Get Cultured — March 17, 2016 at 11:30 am

“Connected” is Worth Swiping Right For



The human being was made to be social. To unite in tribes and construct civilizations. The very nature of our progress is simple: we must woo somebody into attraction until that attraction becomes a real connection that can be explored. From that connection a family is formed, then two start to multiply. That family will then become part of a community of people that connected the same way, and form the tribe that becomes a society. Things haven’t changed in that department — we still need to reproduce to survive and evolve. The very essence of civilization lies on those connections. But it is now 2016, civilization has progressed to the point of global communication, allowing people across the planet to form those connections without the need to be face to face. It is baffling to see how far technology has facilitated such a feat, yet it has left a void. This void is where Lia Romeo’s character lives in the new play Connected,” a study of the simple act of communication in the complex world of global connection.

The play itself is clever, fast, realistic, and absurd. It’s in the absurdity we realize how blurry our reality really is, and Romeo does a great job of getting us to that revelation comfortably in the first scene. Charmed by Midori Francis’s dance as Meghan, and subsequently the character itself, we were treated to a beginning that showed more than a little promise. As her story progressed, I was stuck by its raw adoration of old high school rom-coms, easily integrating them into our MTV nurtured generation, and making the audience hold their every action. I’m not kidding, this is not an intense or suspenseful play but the characters demand your attention. Romeo had me right there, then the second storyline started out of nowhere. I was in awe that this one was even stronger than the first story. The chemistry that Gus Birney and Aria Shahghasemi had was an anchor of seriousness in this humorous look at our social problem. Gus was both annoying and vulnerable, having to keep the shallow presence she has built while finally realizing she has a choice of how to act. Aria serves well as the shoulder for the revelation and provides the layers in which the relationship becomes a success then a failure. Between these two stories and an ensemble that could get a smile out of anybody, I was enthusiastic to know what was next. I felt the link between these stories was little by little moving us toward an emotional reward. Then the next two stories happened.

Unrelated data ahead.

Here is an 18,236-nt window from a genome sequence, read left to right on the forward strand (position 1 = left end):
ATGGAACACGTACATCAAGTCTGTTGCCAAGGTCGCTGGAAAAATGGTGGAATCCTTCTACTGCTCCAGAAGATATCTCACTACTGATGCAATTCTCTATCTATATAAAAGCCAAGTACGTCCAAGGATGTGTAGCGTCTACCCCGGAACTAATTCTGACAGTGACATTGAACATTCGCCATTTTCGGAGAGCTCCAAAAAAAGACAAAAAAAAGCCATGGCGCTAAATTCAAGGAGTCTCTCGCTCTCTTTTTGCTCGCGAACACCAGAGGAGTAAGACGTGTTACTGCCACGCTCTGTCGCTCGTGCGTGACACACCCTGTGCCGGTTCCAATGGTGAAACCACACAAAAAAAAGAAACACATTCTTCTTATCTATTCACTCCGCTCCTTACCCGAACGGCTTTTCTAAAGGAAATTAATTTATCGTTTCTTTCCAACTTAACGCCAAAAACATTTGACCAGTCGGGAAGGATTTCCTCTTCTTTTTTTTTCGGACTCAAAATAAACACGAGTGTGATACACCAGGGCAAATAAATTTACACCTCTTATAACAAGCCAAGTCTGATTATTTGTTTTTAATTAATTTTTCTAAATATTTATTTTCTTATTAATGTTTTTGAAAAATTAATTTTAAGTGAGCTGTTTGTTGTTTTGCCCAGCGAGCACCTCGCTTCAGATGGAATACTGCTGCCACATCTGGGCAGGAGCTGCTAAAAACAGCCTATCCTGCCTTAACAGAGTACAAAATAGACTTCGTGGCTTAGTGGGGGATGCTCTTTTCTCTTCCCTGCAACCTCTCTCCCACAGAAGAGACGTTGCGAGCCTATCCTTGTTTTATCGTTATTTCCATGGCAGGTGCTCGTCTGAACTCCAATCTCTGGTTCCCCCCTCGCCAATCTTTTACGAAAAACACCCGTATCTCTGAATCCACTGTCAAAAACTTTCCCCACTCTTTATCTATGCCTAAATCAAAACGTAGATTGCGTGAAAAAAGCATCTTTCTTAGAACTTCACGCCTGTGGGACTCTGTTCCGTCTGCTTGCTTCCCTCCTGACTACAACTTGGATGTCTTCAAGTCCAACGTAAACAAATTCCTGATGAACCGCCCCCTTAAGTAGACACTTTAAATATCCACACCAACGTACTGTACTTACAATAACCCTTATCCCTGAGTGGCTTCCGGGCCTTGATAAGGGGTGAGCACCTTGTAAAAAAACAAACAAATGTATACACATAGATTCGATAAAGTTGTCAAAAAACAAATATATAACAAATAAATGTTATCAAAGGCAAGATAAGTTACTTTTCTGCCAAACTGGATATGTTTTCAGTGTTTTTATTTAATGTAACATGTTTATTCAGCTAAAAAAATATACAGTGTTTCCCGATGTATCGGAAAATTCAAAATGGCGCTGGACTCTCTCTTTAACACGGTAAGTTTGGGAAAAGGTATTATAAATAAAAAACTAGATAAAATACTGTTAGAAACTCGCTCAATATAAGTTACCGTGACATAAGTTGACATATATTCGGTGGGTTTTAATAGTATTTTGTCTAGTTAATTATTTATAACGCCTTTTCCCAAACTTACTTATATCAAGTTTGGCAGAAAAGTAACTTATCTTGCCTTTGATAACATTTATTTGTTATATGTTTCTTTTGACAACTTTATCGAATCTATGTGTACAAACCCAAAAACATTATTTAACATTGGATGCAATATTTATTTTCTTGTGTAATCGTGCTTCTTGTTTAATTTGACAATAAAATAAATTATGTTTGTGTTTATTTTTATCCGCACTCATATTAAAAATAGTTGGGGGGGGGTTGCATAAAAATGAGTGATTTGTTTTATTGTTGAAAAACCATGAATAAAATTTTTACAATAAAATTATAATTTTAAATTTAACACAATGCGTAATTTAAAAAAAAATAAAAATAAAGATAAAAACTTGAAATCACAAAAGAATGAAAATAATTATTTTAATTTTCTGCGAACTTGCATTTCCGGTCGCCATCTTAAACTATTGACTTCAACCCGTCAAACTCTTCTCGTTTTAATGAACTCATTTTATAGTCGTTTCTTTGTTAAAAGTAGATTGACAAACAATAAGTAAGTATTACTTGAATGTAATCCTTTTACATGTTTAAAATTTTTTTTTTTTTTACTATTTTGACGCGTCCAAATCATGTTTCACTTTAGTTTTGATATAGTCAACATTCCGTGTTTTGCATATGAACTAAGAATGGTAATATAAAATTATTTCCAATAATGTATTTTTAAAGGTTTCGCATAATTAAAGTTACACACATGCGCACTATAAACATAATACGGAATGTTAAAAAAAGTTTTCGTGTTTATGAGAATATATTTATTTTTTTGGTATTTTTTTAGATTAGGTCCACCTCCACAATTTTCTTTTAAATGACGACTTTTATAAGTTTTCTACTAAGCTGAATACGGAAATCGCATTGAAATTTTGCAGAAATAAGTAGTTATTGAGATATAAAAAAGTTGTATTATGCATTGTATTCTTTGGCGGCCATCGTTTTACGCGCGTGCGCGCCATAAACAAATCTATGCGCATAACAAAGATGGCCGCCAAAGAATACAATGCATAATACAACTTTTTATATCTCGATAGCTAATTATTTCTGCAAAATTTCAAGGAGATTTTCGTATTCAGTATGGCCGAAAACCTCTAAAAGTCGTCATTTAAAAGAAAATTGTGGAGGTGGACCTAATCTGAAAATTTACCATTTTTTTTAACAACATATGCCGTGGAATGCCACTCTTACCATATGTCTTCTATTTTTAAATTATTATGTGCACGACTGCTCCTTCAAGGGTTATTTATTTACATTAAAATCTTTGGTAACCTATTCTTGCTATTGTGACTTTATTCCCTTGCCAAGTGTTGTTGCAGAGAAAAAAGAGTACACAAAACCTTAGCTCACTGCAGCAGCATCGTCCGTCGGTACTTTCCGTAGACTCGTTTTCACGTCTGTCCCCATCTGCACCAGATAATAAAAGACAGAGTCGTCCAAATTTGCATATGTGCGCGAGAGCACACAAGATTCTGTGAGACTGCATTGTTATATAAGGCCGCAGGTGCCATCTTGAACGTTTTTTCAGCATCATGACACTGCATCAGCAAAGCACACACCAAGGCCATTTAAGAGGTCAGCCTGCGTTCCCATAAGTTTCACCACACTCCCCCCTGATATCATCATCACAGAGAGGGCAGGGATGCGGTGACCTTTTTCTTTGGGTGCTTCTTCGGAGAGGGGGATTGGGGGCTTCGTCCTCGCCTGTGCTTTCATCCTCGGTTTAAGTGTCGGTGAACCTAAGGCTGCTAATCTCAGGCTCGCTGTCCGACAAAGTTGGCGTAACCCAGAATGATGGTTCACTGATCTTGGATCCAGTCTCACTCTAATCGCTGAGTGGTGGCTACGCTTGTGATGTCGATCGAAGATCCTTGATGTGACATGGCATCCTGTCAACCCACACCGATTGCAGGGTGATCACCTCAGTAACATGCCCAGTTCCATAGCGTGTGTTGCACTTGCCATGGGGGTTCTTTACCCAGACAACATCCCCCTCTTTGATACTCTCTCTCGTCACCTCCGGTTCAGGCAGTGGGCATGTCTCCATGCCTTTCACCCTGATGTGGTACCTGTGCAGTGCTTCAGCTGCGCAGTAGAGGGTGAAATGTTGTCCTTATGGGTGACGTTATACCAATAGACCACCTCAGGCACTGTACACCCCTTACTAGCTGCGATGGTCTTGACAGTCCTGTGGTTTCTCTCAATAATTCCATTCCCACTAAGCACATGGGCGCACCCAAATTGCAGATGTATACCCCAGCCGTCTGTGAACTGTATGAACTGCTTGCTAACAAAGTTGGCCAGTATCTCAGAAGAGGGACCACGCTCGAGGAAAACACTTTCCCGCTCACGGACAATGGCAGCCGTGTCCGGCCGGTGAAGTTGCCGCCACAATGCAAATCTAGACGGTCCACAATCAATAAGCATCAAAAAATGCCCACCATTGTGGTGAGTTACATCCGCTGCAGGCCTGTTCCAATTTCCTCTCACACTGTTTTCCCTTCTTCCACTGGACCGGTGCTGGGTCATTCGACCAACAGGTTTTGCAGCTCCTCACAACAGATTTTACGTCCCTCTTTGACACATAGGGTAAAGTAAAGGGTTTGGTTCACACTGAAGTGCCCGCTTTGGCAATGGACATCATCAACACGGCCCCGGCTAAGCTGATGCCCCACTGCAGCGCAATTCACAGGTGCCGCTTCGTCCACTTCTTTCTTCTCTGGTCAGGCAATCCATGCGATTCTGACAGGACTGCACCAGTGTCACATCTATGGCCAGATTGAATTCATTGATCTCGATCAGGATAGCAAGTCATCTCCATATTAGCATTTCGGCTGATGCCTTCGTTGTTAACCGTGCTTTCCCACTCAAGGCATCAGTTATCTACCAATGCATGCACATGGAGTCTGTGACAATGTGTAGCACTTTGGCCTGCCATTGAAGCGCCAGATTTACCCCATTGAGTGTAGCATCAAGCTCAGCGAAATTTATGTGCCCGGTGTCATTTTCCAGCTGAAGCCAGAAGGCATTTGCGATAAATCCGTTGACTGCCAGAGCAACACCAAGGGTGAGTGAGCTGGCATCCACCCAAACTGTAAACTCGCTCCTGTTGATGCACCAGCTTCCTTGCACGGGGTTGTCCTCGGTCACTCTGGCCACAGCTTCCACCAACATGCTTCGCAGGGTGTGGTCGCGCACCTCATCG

This is when the script started losing steam, almost repeating itself, and delving into branches of the same theme using similar approaches. The third story was of a person that only could talk to people normally through video games. While this is a situation worth writing about, and the performances were good, the story itself is not as interesting. It’s the most tragic tale, yet the weight doesn’t feel nearly as heavy. The fourth and final was the hardest one to take. Not because it was in any way bad, but because the message had been done before and at this point the production was getting preachy. The whole production was perfectly put together by a great team led by director Michole Biancosino, but it wasn’t enough to mask its problem. By the end, we were left with a series of one acts that are related to each other but with a weak connection that leaves us feeling unrewarded. It’s a shame that I felt none of the character arches were finished by curtain call, instead they all felt like a great first scene for a longer work.

Connected” is playing at 59E59 Theaters, with the production designs to make everyone feel inadequate. I wholeheartedly recommend it since those technical aspects come with powerful acting, fun writing, and all of the feels. You will connect (pun intended) with at least one of the stories that populate this work, if not all. Put Lia Romeo on the growing list of playwrights doing bold and important work out there. Personally can’t wait to see the work grow.

*All images via Hunter Canning

Out of 4 stars:


Twisted Talk: Have you seen any of the productions at 59E59 Theaters? What do you think of the theme of this show? Discuss below!

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